Despite the tragedy, Filipinos still manage to find something to smile about: joking about their lost possessions, posing in front of a passing news camera, betting on the "swimmers" in flooded underpass-turned-watersports complex. The tears are still there of course; the reality of loss and death is too real to ignore. It's just that Filipinos are so used to hardship, we're good at being survivors. Over and over people display their resilience.

What is most admirable is the spirit of community and genuine care going on. Nobodies helping out nobodies - people getting on their phones and Twitters to pass on information about victims they don't know needing rescue. Young men setting off on their jetskis and surfboards (others choosing to swim the muddy waters) to save random strangers. Plain citizens dropping off packs of food and bottles of water. In fact, all those plain citizens put to shame most government officials and organizations their in promptness to respond and effectiveness to reach. Ondoy brought out the best in everybody.

Everyday hero
stories are everywhere, it's overwhelming.
The one about the 18-year old boy who rescued around 30 of his neighbors - the last of which were a girl and her baby - by bravely swimming them across the raging flood at the height of the storm, and then losing his life in the process.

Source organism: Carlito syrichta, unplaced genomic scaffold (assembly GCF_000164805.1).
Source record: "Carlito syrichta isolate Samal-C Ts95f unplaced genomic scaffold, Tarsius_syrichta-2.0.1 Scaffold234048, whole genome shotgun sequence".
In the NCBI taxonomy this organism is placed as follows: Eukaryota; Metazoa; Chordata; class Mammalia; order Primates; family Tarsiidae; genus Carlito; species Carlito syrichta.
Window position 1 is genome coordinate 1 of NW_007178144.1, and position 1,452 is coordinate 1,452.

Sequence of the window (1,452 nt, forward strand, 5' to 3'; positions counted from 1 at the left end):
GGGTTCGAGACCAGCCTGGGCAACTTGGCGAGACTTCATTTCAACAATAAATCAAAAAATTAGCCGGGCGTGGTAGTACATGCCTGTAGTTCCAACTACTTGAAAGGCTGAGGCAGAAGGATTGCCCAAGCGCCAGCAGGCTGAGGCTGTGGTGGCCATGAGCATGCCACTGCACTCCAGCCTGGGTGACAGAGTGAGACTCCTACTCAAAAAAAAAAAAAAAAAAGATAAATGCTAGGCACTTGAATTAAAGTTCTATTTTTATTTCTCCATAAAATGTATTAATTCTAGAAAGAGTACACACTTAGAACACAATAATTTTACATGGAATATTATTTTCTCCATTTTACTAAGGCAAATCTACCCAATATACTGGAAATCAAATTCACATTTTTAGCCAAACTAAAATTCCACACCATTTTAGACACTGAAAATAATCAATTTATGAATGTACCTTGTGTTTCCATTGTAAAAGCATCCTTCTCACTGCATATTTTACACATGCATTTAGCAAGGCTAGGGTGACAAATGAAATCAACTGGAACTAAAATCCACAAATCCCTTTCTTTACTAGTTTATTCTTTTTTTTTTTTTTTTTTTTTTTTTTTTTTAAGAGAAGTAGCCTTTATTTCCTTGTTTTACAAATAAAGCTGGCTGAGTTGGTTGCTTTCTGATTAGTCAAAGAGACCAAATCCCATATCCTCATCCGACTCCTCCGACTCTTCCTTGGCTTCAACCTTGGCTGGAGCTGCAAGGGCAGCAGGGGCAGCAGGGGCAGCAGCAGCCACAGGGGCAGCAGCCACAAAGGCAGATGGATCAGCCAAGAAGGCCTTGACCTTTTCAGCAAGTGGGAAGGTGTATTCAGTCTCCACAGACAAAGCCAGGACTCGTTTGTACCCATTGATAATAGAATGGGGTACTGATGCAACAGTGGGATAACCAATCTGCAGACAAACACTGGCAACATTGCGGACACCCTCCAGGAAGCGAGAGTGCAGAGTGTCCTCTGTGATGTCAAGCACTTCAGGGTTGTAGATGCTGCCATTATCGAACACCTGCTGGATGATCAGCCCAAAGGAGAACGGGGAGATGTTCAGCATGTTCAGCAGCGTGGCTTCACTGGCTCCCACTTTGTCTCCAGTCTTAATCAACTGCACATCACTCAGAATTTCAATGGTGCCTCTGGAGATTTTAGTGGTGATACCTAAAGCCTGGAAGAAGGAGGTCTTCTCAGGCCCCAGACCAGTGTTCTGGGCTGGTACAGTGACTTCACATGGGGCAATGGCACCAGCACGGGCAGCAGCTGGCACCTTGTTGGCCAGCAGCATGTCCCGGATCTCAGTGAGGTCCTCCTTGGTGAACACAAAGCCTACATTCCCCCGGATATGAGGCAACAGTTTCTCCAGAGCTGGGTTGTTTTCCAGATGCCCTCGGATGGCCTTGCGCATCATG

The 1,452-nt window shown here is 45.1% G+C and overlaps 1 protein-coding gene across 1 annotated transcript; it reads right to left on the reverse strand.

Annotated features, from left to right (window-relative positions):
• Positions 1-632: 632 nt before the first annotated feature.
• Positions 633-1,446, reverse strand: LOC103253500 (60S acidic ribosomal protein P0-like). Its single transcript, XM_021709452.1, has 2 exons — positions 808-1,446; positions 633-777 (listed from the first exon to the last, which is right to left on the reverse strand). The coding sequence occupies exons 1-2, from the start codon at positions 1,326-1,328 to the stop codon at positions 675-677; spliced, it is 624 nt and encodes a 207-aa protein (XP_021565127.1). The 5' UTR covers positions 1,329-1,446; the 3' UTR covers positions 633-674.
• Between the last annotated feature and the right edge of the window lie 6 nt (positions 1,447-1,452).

The dutiful security guard at a QC hospital who dove into the dark torrents to save a lady doctor who was stuck on the roof of her car.
The city jail inmates - the nation's "worst"- who shelled out money from their own pockets to raise a significant amount to give to the relief fund for the society that condemned them.
The families who opened their homes as evacuation centers for neighbors, even for random strangers.
The man who took his jetski and evacuated squatters who were marooned on their roofs.
The TV host who used her massive influence to get equally massive donations and assistance.
The various churches and private organizations who immediately organized operations for repacking, cooking and delivering relief goods.

It's just incredible.

Anyone who has ever criticized the Filipino for not loving his country should see what's going on now.

This is the sort of good news that should be making it to international headlines.